Pemberton also does not expect the election to be delayed.
“I understand what [Trump’s] thinking, but at the same time, I don’t think it’s something constitutionally that we can do,” he said. “I’m not in favor of that. I think we just need to find a way to have our election like we normally would. I think it was kind of a shock to me and just about everybody. I think he was thinking out loud, and I don’t really see any merit to it.”
Members of the administration are known to have used absentee voting. Trump has asserted it’s a secure way of voting, while he has condemned states that mail ballots out to every voter. Proponents of mail-in voting argue, though, that absentee and mail-in voting require the same process.
“Absentee ballots are already handled by mail, and a few states already carry out their elections with mail-in voting,” said Dell Barnes, Cherokee County Democratic Party vice chair. “I think it’s a good solution to protect public health in the short term. At this time it is a matter for the states to decide, and I feel our election board does a great job of ensuring the integrity of our processes.”
In a Facebook Saturday Forum on Aug. 1, the Daily Press asked readers for their thoughts on delaying the election and mail-in voting. There were a total of 247 comments.
Jerrold Williams doesn’t have a problem with mail-in voting, but suggested other steps could be taken to give more Americans a chance to cast ballots.
“I do not believe mail-in votes are a source for major voter fraud and am against postponing the election,” he said. “I do believe, however, that allowing in-person voting to be extended over several days to give a better opportunity for in-person voting should be taken into consideration.”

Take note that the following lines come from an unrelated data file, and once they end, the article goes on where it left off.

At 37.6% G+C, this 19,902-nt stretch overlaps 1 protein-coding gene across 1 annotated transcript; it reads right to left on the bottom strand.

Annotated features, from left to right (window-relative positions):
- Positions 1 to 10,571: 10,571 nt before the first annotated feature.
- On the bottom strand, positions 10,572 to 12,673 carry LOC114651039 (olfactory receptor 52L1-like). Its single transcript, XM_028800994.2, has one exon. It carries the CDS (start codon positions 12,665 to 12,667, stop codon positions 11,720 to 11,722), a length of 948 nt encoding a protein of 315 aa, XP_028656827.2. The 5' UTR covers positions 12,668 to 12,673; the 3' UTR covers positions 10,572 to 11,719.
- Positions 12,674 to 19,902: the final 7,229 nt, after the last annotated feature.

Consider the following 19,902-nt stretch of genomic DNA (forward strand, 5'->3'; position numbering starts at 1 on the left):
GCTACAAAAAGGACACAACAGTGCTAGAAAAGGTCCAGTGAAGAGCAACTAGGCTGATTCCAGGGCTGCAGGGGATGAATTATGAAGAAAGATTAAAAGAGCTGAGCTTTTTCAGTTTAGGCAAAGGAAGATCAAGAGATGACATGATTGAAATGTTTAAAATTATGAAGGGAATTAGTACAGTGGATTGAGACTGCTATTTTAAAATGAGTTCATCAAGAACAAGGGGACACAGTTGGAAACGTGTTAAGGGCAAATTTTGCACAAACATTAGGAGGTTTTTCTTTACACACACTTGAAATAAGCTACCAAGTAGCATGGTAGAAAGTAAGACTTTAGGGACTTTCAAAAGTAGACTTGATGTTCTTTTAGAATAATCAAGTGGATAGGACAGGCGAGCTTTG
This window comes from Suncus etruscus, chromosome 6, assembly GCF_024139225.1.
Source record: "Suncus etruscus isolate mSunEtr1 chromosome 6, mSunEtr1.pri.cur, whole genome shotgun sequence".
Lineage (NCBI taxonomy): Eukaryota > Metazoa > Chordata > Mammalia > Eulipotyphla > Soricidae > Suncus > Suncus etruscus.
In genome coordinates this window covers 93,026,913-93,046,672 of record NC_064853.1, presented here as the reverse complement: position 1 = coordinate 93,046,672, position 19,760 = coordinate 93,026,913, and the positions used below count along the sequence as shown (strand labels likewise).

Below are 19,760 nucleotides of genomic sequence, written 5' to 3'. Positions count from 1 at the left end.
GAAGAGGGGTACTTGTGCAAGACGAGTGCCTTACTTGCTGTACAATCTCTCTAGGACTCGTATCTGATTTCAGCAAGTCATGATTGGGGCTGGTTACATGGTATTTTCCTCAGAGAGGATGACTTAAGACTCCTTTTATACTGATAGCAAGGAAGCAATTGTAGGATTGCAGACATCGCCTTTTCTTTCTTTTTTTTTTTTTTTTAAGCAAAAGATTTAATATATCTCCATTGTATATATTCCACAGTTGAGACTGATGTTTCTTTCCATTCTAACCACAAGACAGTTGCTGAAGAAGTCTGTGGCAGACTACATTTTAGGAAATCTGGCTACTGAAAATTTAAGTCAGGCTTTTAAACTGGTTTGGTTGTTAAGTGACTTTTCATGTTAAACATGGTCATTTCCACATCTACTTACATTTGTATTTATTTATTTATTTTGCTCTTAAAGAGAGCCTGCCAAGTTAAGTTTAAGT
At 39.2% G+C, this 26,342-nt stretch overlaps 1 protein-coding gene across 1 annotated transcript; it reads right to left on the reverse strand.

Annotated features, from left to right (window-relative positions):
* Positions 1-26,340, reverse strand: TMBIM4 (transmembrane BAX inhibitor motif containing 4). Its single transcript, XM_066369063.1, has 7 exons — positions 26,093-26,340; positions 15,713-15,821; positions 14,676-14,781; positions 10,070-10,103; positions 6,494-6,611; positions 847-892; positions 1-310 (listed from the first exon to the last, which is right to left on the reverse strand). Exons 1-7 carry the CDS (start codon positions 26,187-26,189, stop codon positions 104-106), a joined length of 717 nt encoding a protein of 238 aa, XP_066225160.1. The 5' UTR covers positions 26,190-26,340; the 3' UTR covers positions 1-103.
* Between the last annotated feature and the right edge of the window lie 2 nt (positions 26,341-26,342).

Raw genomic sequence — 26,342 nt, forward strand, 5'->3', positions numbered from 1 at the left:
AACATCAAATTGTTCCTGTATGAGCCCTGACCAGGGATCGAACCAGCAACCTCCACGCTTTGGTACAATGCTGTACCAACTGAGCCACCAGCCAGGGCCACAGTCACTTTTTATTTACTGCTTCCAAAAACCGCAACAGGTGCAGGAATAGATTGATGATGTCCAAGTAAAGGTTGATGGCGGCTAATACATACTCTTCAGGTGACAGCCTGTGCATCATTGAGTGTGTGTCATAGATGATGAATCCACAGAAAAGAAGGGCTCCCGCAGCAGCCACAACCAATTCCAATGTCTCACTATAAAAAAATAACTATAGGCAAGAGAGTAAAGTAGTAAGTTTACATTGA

Tia Frits agreed that in-person voting should be extended, but has concerns about mail-in voting.
“The only ones that should be allowed mail-in voting are our elderly, disabled, and our military who are serving out of the country. You can wear a mask, stay 6 feet apart at the polls just like everywhere else," she said.
Some people aren’t so sure it matters how a person votes.
“Well, considering the Electoral College decides on who the next president will be, I don’t see why it makes a difference how we vote or even vote at all,” said Kenny Drywater II.
In an online poll, the Daily Press asked readers if the November election should be delayed because, due to COVID-19, many people may vote by mail, and that could mean more fraud. Of the respondents, 58.8 percent of the respondents said, “No, elections shouldn’t be delayed, and fraud would be minimal or nonexistent"; 14.7 percent answered, “No, elections shouldn’t be delayed, even if there may be some fraud"; 12.7 percent responded, “Yes, elections should be delayed just a couple of weeks so better voting methods can be in place to safeguard voters from coronavirus"; and 11.8 percent said, “Yes, elections should be delayed as long as Congress and/or the president believe they should be.” Two percent were undecided.